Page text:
Together with fellow female trailblazer Dee Caffari, the pair have assembled a talented team of female sailors, and are working with some of the best multihull racers in the business as they prepare to push the giant trimaran around the world non-stop. Although their initial aim is to set a benchmark time for an all-female crew, this is a performance-driven team who have already proven that they are not to be underestimated.

Photo: INOES Britannia

Jo Grindley

Flick through the ‘senior leadership’ pages of most America’s Cup team websites, and there are vanishingly few women. Jo Grindley is one exception, as Chief Marketing Officer and Chief Commercial Officer of INEOS Britannia, the British Cup challenger.

Jo has been there from the start – having worked alongside Sir Ben Ainslie for 17 years, including through three Olympic campaigns, before the pair decided to set up a British America’s Cup team, the first of three challenges (Land Rover BAR). An America’s Cup team depends almost entirely on its funding, and as CMO/CCO she has delivered three campaigns with solid backing – no small achievement and a major part of Britain’s bid to bring the Cup home.

Celebrations as the crew of Pen Duick VI take line honours in Leg 3. Credit: Rob Havill/Ocean Globe Race

Heather Thomas and Marie Tabarly

The Cape Horn leg of the Ocean Globe Race was won by Marie Tabarly, on Pen Duick VI, followed by Heather Thomas skippering her all-female crew on Maiden. Both are skippering iconic yachts through some of the toughest waters in the world, and with the fleet now on their final leg, Maiden is challenging for the overall race lead. If they were to achieve it, it would be the first time an all-female team has ever won a round the world race.

Francesca Clapcich

Clapcich broke down boundaries when she was part of the 11th Hour Racing team which won the 2022-23 Ocean Race, not only a key member of the first US team to take the win, but also speaking out about LGBTQI+ issues, and being a mother in the offshore racing world.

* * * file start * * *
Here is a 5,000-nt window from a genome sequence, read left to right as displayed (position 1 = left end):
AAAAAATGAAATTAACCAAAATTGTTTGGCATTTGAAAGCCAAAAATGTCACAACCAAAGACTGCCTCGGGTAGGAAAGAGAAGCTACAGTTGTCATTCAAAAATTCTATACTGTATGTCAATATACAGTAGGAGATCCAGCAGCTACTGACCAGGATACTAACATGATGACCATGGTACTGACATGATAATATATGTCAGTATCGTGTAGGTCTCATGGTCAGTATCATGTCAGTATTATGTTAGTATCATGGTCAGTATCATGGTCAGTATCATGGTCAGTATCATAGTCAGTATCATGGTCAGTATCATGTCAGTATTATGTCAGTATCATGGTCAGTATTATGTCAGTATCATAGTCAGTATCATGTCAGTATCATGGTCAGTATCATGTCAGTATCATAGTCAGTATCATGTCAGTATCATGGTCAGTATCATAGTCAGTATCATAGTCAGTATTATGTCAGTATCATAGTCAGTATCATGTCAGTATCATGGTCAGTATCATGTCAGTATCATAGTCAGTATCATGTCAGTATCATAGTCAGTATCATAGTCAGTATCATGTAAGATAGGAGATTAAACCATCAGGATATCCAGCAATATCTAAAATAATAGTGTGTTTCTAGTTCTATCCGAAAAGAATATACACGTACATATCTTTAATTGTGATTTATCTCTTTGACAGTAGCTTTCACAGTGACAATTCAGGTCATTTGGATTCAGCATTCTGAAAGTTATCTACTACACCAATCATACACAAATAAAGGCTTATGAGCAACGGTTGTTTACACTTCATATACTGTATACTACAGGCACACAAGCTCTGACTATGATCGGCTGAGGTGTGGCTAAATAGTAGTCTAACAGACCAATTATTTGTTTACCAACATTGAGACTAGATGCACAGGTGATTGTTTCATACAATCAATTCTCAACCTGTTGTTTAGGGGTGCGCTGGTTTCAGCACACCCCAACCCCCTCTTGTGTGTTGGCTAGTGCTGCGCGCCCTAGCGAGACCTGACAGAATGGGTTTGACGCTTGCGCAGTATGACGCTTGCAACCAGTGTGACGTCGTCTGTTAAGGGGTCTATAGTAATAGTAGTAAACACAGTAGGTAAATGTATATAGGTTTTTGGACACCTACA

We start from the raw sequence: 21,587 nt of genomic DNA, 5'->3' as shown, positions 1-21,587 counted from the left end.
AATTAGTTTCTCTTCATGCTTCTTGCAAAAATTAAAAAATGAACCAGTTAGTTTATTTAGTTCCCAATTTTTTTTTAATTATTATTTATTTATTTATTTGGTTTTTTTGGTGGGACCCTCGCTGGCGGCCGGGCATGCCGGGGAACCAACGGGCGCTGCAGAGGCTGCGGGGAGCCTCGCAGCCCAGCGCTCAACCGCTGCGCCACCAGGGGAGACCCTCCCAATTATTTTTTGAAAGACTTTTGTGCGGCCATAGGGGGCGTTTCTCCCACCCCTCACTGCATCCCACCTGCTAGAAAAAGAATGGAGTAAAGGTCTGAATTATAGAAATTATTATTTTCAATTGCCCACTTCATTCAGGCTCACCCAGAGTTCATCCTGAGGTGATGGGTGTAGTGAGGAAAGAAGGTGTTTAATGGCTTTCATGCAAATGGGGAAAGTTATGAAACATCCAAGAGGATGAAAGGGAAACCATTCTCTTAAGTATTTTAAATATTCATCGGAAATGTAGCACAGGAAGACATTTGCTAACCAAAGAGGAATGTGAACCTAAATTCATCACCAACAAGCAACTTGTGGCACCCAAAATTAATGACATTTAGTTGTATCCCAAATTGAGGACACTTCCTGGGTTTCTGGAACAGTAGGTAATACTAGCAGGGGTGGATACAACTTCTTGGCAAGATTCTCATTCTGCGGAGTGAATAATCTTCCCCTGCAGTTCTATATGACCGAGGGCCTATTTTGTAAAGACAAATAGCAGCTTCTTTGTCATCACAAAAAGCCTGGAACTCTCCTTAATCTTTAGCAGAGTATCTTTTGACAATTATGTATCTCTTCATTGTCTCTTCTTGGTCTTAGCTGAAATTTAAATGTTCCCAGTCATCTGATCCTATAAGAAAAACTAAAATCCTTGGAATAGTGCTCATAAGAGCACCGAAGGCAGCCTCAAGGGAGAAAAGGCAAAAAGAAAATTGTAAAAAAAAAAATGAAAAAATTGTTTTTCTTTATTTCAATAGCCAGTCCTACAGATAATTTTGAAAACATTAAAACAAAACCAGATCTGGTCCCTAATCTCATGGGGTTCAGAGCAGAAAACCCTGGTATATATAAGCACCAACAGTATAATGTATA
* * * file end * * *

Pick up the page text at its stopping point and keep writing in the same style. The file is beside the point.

She is now spearheading the Upwind by MerConcept programme to give women sailors more offshore multihull racing opportunities in the Multi 50 class.

Hannah Snellgrove, Laser Radial

Hannah Snellgrove

Hannah is the most recent member of the British Olympic sailing team to be announced but her path to the Games is inspirational for her tenacity in overcoming many obstacles along the way. “I like to think that enthusiasm and stubbornness have made up for a possible lack of natural talent,” she joked on her social media page when it was announced she would sail the ILCA 6 at Paris this summer.

“It’s 25 years since I failed my Salterns Red Pennant, 23 years since I was told I had no potential, 9 years since I was dropped from funding, and 2 years since I thought an injury would end my career.

“I guess where I’m going with this is that for anyone who needs to hear this today… the view can sometimes be nice when you take the scenic route.”

Neuschäfer finds time for a selfie while up the mast on Minnehaha. Photo: Kirsten Neuschäfer/GGR2022

Kirsten Neuschäfer

The awards have just kept coming for Kirsten Neuschäfer, winner of the Golden Globe Race in 2023, and the first woman ever to win a solo around the world race in doing so. She’s currently up for an prestigious Laureus World Sports Award – previous winners include such household names as Tiger Woods, Usain Bolt, Roger Federer and Lionel Messi.